Or maybe you were sad because you only saw package downloads from S3 and you were looking for an actual Debian repository? Well, that actually already exists. See: https://docs.influxdata.com/influxdb/v1.0/introduction/insta...

I'm glad you answered your own question, but it was you who asked that. I couldn't care less if they provided APT repository; using random repositories from various companies is asking for trouble with managing your servers (hint: package retention policies).

I answered my own question because your original comment left no clue as to why you're so upset. Neither does this one that I'm now responding to.

Agreed, them providing .debs is far from "packaging being a mess". I'm quite happy that they provided .debs, worked with them to make some changes to the debs via pull-requests, and after that have been super happy with the packaging. I grab and import their packages into my own private repo for historic reasons, but it does mean I have to chase upstream changes. Personally, I think this is a straw-man argument. With many places not even providing packages, I'm glad that the Influx folks went through that process for me.

> Agreed, them providing .debs is far from "packaging being a mess". I'm quite happy that they provided .debs, worked with them to make some changes to the debs via pull-requests, and after that have been super happy with the packaging.

Clearly you haven't checked how they build their DEBs and RPMs. Some opaque, overcomplicated script that eventually calls fpm instead of proper debianization or spec file for RPM. This results, among the others, in some configs not being marked as configs.

> I grab and import their packages into my own private repo for historic reasons, but it does mean I have to chase upstream changes. Personally, I think this is a straw-man argument.

It's not. You can't rebuild a server if you suddenly don't have access to packages this server has installed, especially if you need them to be in specific versions. BTDT, several times.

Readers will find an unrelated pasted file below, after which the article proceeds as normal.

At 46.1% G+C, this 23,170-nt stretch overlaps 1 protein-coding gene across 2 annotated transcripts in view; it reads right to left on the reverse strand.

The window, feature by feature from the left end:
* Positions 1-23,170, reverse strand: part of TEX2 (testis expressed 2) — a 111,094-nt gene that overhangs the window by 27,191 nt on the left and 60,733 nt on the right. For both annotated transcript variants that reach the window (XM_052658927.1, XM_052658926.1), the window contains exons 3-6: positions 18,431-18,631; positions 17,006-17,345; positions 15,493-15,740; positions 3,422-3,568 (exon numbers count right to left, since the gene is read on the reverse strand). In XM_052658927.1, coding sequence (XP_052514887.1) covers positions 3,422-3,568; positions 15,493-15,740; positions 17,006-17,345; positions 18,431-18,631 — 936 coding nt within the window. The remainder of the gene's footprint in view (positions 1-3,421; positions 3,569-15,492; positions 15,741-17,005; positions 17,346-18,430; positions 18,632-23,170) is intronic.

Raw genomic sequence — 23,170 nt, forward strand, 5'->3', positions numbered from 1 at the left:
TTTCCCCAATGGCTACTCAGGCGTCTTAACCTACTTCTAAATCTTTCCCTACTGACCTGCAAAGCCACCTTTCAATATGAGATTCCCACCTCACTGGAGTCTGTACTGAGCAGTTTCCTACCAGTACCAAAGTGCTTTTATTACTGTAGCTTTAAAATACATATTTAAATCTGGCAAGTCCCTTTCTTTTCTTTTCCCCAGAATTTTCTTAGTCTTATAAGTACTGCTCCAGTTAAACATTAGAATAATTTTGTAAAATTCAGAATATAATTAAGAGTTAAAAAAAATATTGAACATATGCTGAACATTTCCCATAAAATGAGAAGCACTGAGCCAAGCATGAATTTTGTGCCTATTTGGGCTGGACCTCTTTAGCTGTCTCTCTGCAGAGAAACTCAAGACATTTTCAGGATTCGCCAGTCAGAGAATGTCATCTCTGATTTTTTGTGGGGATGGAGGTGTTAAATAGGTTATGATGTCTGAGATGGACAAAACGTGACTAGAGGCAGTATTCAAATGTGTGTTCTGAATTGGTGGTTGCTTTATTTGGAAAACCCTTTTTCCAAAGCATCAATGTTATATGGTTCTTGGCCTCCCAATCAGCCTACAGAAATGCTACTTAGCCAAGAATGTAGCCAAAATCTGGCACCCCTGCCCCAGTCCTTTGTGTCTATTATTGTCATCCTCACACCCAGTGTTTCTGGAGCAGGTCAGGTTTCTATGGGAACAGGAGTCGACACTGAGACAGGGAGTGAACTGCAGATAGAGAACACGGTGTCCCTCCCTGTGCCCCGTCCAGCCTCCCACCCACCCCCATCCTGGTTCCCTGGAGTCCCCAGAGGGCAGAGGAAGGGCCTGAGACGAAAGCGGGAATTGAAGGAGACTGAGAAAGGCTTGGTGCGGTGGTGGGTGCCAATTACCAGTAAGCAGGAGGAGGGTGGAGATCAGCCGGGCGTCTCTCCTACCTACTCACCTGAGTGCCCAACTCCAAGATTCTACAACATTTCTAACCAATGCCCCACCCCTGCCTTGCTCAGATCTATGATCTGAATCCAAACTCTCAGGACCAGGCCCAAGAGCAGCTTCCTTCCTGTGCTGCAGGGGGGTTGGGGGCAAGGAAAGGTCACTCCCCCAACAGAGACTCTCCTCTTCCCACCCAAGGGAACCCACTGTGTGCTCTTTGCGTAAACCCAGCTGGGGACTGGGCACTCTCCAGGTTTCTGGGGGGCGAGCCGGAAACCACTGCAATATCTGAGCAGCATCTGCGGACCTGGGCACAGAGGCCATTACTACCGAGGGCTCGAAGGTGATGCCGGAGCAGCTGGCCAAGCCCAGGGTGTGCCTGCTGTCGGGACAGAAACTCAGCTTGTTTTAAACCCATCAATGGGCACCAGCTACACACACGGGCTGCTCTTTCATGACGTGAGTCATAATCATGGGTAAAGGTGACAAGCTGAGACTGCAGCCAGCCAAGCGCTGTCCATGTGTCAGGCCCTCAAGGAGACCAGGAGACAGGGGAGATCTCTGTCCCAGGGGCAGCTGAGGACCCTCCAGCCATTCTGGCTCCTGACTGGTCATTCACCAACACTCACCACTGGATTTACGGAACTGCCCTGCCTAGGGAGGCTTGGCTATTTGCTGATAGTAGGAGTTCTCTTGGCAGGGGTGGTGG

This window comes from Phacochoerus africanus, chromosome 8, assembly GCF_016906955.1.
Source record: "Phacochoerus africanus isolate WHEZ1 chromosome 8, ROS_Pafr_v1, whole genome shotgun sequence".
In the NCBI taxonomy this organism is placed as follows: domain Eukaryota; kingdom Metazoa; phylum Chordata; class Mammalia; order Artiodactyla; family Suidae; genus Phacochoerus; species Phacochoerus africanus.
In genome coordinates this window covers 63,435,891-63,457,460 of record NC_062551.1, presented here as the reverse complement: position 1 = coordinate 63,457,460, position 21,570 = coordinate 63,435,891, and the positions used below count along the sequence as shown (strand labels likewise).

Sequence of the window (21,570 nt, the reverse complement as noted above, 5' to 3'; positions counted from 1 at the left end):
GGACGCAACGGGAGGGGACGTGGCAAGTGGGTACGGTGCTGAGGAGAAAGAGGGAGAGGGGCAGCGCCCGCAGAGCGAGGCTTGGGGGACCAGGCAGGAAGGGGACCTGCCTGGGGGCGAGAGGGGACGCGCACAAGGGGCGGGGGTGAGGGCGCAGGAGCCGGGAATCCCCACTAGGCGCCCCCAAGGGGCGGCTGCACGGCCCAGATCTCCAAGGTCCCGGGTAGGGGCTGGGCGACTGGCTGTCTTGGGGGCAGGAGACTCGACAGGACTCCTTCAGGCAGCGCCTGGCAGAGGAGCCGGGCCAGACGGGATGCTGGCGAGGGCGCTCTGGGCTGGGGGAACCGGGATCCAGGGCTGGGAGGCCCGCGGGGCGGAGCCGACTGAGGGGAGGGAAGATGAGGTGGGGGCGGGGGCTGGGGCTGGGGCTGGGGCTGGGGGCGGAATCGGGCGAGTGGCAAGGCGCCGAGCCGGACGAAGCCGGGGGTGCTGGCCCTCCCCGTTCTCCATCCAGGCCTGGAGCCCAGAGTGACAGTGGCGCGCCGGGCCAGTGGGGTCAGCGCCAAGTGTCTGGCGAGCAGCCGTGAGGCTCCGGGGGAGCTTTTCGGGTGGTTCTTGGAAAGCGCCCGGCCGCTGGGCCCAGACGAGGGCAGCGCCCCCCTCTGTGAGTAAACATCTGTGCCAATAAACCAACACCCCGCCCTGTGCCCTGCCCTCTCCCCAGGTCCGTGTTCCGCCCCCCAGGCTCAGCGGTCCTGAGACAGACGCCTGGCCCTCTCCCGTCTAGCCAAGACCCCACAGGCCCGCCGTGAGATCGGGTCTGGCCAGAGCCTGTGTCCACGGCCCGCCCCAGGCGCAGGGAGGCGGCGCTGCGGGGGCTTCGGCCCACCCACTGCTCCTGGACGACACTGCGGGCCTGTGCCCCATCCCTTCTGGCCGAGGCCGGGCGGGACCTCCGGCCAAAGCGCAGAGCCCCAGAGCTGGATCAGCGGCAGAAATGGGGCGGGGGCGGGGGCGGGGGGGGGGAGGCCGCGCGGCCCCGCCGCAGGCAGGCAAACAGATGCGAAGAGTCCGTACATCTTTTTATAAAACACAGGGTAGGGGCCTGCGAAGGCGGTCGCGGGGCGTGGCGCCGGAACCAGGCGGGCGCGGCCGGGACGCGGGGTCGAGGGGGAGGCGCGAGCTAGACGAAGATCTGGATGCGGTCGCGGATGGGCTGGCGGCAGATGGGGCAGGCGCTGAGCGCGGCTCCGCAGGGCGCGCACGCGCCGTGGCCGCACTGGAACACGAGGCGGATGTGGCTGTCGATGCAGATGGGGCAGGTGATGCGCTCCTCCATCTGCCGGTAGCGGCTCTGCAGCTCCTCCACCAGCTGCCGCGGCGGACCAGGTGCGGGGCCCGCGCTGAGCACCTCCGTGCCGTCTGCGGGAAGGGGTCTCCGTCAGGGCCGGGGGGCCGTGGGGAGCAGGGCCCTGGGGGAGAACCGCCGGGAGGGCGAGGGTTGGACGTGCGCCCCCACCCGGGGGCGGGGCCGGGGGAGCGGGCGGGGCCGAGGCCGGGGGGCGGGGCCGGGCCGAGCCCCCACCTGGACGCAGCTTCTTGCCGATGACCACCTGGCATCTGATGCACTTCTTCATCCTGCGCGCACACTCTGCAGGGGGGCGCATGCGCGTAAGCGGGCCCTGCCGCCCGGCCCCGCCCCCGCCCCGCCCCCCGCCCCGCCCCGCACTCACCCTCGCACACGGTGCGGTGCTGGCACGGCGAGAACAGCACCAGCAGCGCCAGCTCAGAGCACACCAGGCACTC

You can't rebuild a server from backups? No snark, just wondering what I'm missing.

First, you need to predict that you'll need to backup software. Typically people back up their data, as software can be reinstalled (until it can't, because package retention policies). Then you need to ensure you either have enough backup space or don't store 30 copies of the same thing, one for each server (it quite often happens that OS and software weigh much more than data they host).

Second, restoring from backup limits how you can rebuild a server to just one rigid way. You can't bring another already running server to what you have elsewhere.

Sorry, I assumed you were talking about rebuilding a local mirror repository that you use to provide software for your other hosts. That would just be one backup of the packages and meta data that you can restore. Is there a reason you can't mirror the packages and repositories you use?

Just mirroring doesn't change the retention policy (unless the term has changed its meaning in recent fifteen years), so it won't do. But this is moves the discussion to spoken language semantics, which I don't feel like pushing too far.

My point with the packages is that you need your own copy that you have control over, so they don't disappear unexpectedly. Pulling already-built packages from some other repository would be fine from this standpoint, though I prefer rebuilding them myself and keeping along with source packages.